Sustainable one-pot integration of ZnO nanoparticles into carbon spheres: manipulation of the morphological, optical and electrochemical properties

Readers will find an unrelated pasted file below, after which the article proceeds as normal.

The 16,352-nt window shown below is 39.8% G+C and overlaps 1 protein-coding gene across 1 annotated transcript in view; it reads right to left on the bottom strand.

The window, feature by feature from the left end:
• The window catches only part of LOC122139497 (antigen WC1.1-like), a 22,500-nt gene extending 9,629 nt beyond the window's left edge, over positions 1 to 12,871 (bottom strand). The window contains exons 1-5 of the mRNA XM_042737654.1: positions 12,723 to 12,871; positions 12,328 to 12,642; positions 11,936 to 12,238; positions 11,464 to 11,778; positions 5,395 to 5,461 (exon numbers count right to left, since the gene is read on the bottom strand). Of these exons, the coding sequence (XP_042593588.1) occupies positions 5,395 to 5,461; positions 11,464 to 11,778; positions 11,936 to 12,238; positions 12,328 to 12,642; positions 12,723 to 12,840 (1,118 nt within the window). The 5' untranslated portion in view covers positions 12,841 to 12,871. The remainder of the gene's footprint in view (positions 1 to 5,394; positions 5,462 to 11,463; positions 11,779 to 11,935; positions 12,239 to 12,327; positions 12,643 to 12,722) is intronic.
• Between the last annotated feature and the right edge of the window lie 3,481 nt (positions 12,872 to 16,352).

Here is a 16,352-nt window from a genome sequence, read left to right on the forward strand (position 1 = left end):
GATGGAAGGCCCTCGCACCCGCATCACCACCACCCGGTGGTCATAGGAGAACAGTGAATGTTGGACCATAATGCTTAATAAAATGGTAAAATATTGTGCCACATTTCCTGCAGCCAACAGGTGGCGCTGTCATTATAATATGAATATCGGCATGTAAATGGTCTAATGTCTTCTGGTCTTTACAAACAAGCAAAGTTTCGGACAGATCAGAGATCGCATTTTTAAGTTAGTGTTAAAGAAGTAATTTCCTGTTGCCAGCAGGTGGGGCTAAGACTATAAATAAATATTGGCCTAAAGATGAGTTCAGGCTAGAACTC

ZnO–carbon composite spheres were synthesized via starch hydrothermal carbonization (HTC) in the presence of a soluble zinc salt (acetate), followed by thermal processing under an argon atmosphere. Besides sustainability, the one-pot procedure represents a scalable synthesis of tailored carbon–metal oxide spheres with a structurally-ordered carbon matrix obtained at a relatively low temperature (700 °C). The ability of zinc cations to develop different linkages with starch's hydrophilic functional groups and to act as external nucleators determines an increase in HTC yield; the effect is obvious even in the presence of small concentrations of zinc in the reaction medium (0.005 M), thus providing a way to improve the carbonization process efficiency. It is also shown that zinc content is the control vector of the spherical composite’s properties: a variation from 0.3 to 4.8 at% not only induces a variation in their size (200 nm–10 μm), interconnectivity (from disperse spheres to necklace-like aggregations), surface area and connected porosity (from micro- to mesoporosity), but also of their electrochemical and white light adsorption and emission features. Since the variation in zinc content is made by a simple adjustment of the raw material concentrations, the functionality of these carbon-based materials can be modulated in a straightforward manner.